I heard through the grapevine that EVE uses some sort of auto-balancing mechanism to determine quest rewards. It would be interesting to know how they do that.
The "optimize out the fun" stuff is part of my Theory of Fun presentation/book.

And yes, players tend to do what they are rewarded for, not what they find fun. Another way this has been expressed is "The journey is the reward is a f****** lie. People would rather have the princess."

This isn't about looking down on players, but more about working within the bounds of human psychology. When we design a game, we're shaping how people behave whether we want to or not.
I heard through the grapevine that EVE uses some sort of auto-balancing mechanism to determine quest rewards. It would be interesting to know how they do that.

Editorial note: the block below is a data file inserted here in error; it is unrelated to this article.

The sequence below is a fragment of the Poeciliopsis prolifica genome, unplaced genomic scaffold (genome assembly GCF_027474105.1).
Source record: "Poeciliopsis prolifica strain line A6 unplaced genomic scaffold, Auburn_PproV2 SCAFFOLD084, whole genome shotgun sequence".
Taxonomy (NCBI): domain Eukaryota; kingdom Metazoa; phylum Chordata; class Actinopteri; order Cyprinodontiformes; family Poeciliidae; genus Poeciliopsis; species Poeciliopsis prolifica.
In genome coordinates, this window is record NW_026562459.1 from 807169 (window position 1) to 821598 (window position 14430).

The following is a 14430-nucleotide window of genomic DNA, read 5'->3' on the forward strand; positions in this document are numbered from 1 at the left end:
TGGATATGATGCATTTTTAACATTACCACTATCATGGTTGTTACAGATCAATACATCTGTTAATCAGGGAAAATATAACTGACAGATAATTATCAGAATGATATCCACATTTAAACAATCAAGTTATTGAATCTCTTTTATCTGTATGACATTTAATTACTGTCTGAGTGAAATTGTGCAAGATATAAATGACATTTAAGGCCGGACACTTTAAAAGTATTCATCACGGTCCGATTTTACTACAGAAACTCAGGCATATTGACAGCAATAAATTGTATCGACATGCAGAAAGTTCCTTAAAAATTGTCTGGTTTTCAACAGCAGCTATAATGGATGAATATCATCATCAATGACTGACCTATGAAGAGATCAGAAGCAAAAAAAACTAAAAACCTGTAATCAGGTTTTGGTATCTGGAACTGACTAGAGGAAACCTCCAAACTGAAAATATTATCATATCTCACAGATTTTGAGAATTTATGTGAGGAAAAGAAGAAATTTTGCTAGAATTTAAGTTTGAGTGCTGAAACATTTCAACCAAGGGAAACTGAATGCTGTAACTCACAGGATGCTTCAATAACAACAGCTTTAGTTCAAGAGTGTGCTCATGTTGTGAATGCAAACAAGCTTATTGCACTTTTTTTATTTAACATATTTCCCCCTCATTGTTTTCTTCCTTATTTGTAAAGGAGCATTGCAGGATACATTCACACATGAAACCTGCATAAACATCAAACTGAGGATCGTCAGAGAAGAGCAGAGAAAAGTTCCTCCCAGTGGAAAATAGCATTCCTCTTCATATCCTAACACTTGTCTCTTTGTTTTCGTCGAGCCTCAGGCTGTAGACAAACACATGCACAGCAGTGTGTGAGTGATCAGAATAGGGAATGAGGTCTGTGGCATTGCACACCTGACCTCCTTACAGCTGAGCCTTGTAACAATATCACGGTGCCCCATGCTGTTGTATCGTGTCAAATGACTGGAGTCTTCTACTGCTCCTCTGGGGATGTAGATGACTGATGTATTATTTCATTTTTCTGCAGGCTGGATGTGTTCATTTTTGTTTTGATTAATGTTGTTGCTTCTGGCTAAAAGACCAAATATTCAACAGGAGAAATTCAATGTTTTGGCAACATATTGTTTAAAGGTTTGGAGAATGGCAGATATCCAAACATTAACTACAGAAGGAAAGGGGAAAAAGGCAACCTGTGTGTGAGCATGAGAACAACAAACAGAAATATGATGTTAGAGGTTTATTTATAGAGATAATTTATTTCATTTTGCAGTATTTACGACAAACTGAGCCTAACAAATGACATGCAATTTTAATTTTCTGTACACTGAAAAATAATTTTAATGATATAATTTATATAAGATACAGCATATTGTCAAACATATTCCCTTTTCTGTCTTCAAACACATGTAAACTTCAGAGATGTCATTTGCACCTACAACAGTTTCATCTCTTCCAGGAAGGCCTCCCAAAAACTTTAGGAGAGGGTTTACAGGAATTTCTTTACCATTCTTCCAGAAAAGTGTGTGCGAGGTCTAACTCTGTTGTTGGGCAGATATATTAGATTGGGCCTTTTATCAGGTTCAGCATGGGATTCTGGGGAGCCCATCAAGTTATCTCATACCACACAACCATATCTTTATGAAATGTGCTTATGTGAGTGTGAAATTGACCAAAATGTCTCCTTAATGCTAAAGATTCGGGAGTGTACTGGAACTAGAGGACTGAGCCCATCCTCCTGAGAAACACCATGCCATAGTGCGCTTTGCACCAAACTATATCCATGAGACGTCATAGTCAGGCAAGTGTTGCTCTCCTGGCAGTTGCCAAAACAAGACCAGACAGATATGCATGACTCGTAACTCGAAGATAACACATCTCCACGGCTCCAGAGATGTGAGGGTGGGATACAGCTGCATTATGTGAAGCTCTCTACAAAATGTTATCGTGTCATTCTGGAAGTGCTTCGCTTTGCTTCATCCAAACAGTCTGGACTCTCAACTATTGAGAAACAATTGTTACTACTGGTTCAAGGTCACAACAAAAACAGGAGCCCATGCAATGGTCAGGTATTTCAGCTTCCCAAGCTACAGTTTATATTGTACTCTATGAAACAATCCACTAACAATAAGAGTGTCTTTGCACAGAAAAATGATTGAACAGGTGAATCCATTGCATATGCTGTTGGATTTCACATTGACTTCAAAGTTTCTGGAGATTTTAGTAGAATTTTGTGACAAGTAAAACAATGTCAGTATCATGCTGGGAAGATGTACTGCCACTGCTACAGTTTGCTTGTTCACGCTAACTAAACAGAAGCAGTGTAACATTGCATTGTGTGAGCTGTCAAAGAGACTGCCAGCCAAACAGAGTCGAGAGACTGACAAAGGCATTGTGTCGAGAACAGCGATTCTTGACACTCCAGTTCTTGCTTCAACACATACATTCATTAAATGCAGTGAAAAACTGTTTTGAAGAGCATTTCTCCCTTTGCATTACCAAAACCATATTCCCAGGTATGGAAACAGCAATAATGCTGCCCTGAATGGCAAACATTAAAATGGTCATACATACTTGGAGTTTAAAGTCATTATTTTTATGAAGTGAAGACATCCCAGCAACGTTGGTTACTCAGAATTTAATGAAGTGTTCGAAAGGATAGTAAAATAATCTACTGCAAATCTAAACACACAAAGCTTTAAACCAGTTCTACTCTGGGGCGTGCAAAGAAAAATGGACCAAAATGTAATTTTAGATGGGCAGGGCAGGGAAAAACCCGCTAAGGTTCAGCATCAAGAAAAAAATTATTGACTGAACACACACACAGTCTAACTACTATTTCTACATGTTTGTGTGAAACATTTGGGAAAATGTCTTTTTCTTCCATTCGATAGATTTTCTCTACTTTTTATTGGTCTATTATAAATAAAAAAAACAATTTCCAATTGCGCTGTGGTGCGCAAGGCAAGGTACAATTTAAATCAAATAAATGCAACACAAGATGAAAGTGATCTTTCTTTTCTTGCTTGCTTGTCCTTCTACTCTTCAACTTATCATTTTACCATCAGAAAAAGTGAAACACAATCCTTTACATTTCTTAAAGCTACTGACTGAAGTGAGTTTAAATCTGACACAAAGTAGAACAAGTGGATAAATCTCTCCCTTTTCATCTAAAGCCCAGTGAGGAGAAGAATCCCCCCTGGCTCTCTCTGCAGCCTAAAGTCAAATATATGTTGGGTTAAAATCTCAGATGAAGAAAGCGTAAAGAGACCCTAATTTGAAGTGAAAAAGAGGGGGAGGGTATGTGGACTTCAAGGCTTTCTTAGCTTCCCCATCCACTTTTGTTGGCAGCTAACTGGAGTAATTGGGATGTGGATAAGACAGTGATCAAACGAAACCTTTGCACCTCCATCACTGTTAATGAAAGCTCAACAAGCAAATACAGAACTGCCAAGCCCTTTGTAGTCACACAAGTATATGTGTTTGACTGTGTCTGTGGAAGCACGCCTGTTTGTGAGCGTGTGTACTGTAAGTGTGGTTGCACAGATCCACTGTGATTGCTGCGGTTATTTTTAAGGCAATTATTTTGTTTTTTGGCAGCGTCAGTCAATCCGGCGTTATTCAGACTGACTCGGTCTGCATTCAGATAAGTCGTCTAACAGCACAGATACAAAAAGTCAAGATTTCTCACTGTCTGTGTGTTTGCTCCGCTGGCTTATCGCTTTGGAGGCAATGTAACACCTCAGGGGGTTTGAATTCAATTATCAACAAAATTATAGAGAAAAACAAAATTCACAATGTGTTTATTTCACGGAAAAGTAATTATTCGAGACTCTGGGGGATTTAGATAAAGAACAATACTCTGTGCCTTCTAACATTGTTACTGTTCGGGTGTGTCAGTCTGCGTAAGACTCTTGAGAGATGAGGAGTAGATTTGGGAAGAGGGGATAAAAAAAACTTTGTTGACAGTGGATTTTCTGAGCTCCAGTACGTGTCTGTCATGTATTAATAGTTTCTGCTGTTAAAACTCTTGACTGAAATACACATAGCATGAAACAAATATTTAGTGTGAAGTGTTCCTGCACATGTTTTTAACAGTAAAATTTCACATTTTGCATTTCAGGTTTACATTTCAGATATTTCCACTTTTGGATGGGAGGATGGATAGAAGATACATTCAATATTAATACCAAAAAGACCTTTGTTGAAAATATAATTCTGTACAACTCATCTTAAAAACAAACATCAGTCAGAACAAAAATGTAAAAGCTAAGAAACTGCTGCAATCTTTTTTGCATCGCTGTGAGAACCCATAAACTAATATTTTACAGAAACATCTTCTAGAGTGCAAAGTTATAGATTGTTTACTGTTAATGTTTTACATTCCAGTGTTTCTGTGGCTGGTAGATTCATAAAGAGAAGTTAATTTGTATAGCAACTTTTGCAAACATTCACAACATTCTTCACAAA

Basically, every NPC-owned space station has several agents who semi-randomly pick missions from a large pool. CCP tracks the popularity, success rate and time taken for each mission from each agent.

The exact formula is not known, but the overall effect of the system is that popular missions given by agents in high-population systems give less rewards than unpopular missions given by agents in mostly deserted systems.

Like Left4Dead's Director system, this auto-balancing system is a great boon for developers, because it saves them from the micromanagement of risk/reward ratios. It's also a load balancing system, because it provides an incentive for players to spread around instead of congregating into a few optimal systems. At least in theory, that is.